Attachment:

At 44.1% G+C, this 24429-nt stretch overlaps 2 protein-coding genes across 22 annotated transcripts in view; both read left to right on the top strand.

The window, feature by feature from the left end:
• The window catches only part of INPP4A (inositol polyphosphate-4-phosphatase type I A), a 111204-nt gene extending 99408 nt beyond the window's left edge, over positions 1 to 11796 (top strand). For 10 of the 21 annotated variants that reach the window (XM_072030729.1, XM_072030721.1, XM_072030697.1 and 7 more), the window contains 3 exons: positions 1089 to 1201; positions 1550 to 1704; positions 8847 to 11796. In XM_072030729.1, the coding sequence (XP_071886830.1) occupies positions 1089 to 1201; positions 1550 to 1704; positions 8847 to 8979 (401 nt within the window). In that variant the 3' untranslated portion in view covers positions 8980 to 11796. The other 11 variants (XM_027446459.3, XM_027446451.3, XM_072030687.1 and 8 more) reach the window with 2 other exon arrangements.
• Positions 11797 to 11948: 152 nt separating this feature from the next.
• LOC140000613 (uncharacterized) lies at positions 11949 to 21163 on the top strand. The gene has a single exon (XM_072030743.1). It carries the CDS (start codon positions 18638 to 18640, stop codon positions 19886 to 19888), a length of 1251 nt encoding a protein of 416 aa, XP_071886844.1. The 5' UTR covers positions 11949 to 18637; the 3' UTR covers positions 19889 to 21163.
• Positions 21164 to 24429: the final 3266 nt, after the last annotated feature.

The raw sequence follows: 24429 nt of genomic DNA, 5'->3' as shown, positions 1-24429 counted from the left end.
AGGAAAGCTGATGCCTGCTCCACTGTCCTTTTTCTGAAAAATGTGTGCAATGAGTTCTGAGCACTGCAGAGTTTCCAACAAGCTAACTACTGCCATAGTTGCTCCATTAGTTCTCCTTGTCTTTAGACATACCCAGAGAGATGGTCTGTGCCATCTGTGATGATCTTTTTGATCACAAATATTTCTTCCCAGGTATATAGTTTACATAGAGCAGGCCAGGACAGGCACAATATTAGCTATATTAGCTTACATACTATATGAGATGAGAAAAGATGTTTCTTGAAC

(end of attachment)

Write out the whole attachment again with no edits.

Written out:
At 44.1% G+C, this 24429-nt stretch overlaps 2 protein-coding genes across 22 annotated transcripts in view; both read left to right on the top strand.

The window, feature by feature from the left end:
• The window catches only part of INPP4A (inositol polyphosphate-4-phosphatase type I A), a 111204-nt gene extending 99408 nt beyond the window's left edge, over positions 1 to 11796 (top strand). For 10 of the 21 annotated variants that reach the window (XM_072030729.1, XM_072030721.1, XM_072030697.1 and 7 more), the window contains 3 exons: positions 1089 to 1201; positions 1550 to 1704; positions 8847 to 11796. In XM_072030729.1, the coding sequence (XP_071886830.1) occupies positions 1089 to 1201; positions 1550 to 1704; positions 8847 to 8979 (401 nt within the window). In that variant the 3' untranslated portion in view covers positions 8980 to 11796. The other 11 variants (XM_027446459.3, XM_027446451.3, XM_072030687.1 and 8 more) reach the window with 2 other exon arrangements.
• Positions 11797 to 11948: 152 nt separating this feature from the next.
• LOC140000613 (uncharacterized) lies at positions 11949 to 21163 on the top strand. The gene has a single exon (XM_072030743.1). It carries the CDS (start codon positions 18638 to 18640, stop codon positions 19886 to 19888), a length of 1251 nt encoding a protein of 416 aa, XP_071886844.1. The 5' UTR covers positions 11949 to 18637; the 3' UTR covers positions 19889 to 21163.
• Positions 21164 to 24429: the final 3266 nt, after the last annotated feature.

The raw sequence follows: 24429 nt of genomic DNA, 5'->3' as shown, positions 1-24429 counted from the left end.
AGGAAAGCTGATGCCTGCTCCACTGTCCTTTTTCTGAAAAATGTGTGCAATGAGTTCTGAGCACTGCAGAGTTTCCAACAAGCTAACTACTGCCATAGTTGCTCCATTAGTTCTCCTTGTCTTTAGACATACCCAGAGAGATGGTCTGTGCCATCTGTGATGATCTTTTTGATCACAAATATTTCTTCCCAGGTATATAGTTTACATAGAGCAGGCCAGGACAGGCACAATATTAGCTATATTAGCTTACATACTATATGAGATGAGAAAAGATGTTTCTTGAAC